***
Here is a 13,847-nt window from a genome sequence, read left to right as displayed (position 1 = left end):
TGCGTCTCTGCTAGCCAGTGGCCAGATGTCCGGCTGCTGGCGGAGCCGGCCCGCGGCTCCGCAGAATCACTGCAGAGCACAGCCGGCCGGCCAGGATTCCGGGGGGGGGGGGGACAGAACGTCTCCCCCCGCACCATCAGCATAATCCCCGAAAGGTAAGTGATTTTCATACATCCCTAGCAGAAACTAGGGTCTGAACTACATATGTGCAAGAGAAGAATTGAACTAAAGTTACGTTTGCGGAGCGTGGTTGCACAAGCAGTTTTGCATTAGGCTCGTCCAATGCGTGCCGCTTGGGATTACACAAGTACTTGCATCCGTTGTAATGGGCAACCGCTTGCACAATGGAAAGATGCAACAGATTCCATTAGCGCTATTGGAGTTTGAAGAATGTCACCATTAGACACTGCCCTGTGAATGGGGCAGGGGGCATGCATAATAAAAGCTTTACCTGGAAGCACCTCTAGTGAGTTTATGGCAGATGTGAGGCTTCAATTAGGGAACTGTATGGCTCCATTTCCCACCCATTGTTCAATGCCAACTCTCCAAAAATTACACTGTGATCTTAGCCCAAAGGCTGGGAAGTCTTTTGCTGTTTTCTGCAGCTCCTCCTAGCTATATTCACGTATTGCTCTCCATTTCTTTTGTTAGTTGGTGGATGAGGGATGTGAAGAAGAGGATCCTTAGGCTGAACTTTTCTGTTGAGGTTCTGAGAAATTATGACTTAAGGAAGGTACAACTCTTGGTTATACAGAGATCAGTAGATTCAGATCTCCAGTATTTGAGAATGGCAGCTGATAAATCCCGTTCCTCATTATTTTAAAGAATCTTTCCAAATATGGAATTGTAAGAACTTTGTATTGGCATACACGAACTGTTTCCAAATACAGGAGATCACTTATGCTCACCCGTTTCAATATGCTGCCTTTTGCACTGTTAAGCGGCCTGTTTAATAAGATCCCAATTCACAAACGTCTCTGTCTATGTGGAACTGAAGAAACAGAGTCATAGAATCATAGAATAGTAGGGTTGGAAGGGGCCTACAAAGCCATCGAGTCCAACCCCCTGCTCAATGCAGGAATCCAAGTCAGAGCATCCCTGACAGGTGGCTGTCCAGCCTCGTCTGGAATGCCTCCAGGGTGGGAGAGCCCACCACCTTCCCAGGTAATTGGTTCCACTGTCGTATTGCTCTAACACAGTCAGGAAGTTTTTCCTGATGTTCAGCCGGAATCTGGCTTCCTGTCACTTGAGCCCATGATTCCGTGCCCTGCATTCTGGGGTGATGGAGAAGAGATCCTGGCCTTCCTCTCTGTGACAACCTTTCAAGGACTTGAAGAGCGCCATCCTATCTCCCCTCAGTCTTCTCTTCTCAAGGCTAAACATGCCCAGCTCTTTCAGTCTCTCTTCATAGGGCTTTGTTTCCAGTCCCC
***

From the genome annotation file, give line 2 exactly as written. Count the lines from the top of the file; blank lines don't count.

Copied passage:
TGCGTCTCTGCTAGCCAGTGGCCAGATGTCCGGCTGCTGGCGGAGCCGGCCCGCGGCTCCGCAGAATCACTGCAGAGCACAGCCGGCCGGCCAGGATTCCGGGGGGGGGGGGGACAGAACGTCTCCCCCCGCACCATCAGCATAATCCCCGAAAGGTAAGTGATTTTCATACATCCCTAGCAGAAACTAGGGTCTGAACTACATATGTGCAAGAGAAGAATTGAACTAAAGTTACGTTTGCGGAGCGTGGTTGCACAAGCAGTTTTGCATTAGGCTCGTCCAATGCGTGCCGCTTGGGATTACACAAGTACTTGCATCCGTTGTAATGGGCAACCGCTTGCACAATGGAAAGATGCAACAGATTCCATTAGCGCTATTGGAGTTTGAAGAATGTCACCATTAGACACTGCCCTGTGAATGGGGCAGGGGGCATGCATAATAAAAGCTTTACCTGGAAGCACCTCTAGTGAGTTTATGGCAGATGTGAGGCTTCAATTAGGGAACTGTATGGCTCCATTTCCCACCCATTGTTCAATGCCAACTCTCCAAAAATTACACTGTGATCTTAGCCCAAAGGCTGGGAAGTCTTTTGCTGTTTTCTGCAGCTCCTCCTAGCTATATTCACGTATTGCTCTCCATTTCTTTTGTTAGTTGGTGGATGAGGGATGTGAAGAAGAGGATCCTTAGGCTGAACTTTTCTGTTGAGGTTCTGAGAAATTATGACTTAAGGAAGGTACAACTCTTGGTTATACAGAGATCAGTAGATTCAGATCTCCAGTATTTGAGAATGGCAGCTGATAAATCCCGTTCCTCATTATTTTAAAGAATCTTTCCAAATATGGAATTGTAAGAACTTTGTATTGGCATACACGAACTGTTTCCAAATACAGGAGATCACTTATGCTCACCCGTTTCAATATGCTGCCTTTTGCACTGTTAAGCGGCCTGTTTAATAAGATCCCAATTCACAAACGTCTCTGTCTATGTGGAACTGAAGAAACAGAGTCATAGAATCATAGAATAGTAGGGTTGGAAGGGGCCTACAAAGCCATCGAGTCCAACCCCCTGCTCAATGCAGGAATCCAAGTCAGAGCATCCCTGACAGGTGGCTGTCCAGCCTCGTCTGGAATGCCTCCAGGGTGGGAGAGCCCACCACCTTCCCAGGTAATTGGTTCCACTGTCGTATTGCTCTAACACAGTCAGGAAGTTTTTCCTGATGTTCAGCCGGAATCTGGCTTCCTGTCACTTGAGCCCATGATTCCGTGCCCTGCATTCTGGGGTGATGGAGAAGAGATCCTGGCCTTCCTCTCTGTGACAACCTTTCAAGGACTTGAAGAGCGCCATCCTATCTCCCCTCAGTCTTCTCTTCTCAAGGCTAAACATGCCCAGCTCTTTCAGTCTCTCTTCATAGGGCTTTGTTTCCAGTCCCC